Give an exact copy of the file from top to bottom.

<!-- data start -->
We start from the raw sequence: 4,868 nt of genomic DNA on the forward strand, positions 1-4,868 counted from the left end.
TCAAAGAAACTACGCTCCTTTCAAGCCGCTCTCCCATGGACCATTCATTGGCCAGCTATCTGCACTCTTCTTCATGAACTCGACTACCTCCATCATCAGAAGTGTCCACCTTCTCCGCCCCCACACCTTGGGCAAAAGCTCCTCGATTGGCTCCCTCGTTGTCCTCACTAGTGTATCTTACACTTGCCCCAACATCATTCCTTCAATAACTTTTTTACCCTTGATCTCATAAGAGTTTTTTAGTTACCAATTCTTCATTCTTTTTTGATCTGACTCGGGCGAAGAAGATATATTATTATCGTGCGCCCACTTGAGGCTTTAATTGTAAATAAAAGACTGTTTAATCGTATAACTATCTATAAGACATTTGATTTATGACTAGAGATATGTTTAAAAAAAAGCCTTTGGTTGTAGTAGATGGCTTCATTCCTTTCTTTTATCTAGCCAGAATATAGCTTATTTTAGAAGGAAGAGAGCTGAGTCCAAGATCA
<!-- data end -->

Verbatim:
We start from the raw sequence: 4,868 nt of genomic DNA on the forward strand, positions 1-4,868 counted from the left end.
TCAAAGAAACTACGCTCCTTTCAAGCCGCTCTCCCATGGACCATTCATTGGCCAGCTATCTGCACTCTTCTTCATGAACTCGACTACCTCCATCATCAGAAGTGTCCACCTTCTCCGCCCCCACACCTTGGGCAAAAGCTCCTCGATTGGCTCCCTCGTTGTCCTCACTAGTGTATCTTACACTTGCCCCAACATCATTCCTTCAATAACTTTTTTACCCTTGATCTCATAAGAGTTTTTTAGTTACCAATTCTTCATTCTTTTTTGATCTGACTCGGGCGAAGAAGATATATTATTATCGTGCGCCCACTTGAGGCTTTAATTGTAAATAAAAGACTGTTTAATCGTATAACTATCTATAAGACATTTGATTTATGACTAGAGATATGTTTAAAAAAAAGCCTTTGGTTGTAGTAGATGGCTTCATTCCTTTCTTTTATCTAGCCAGAATATAGCTTATTTTAGAAGGAAGAGAGCTGAGTCCAAGATCA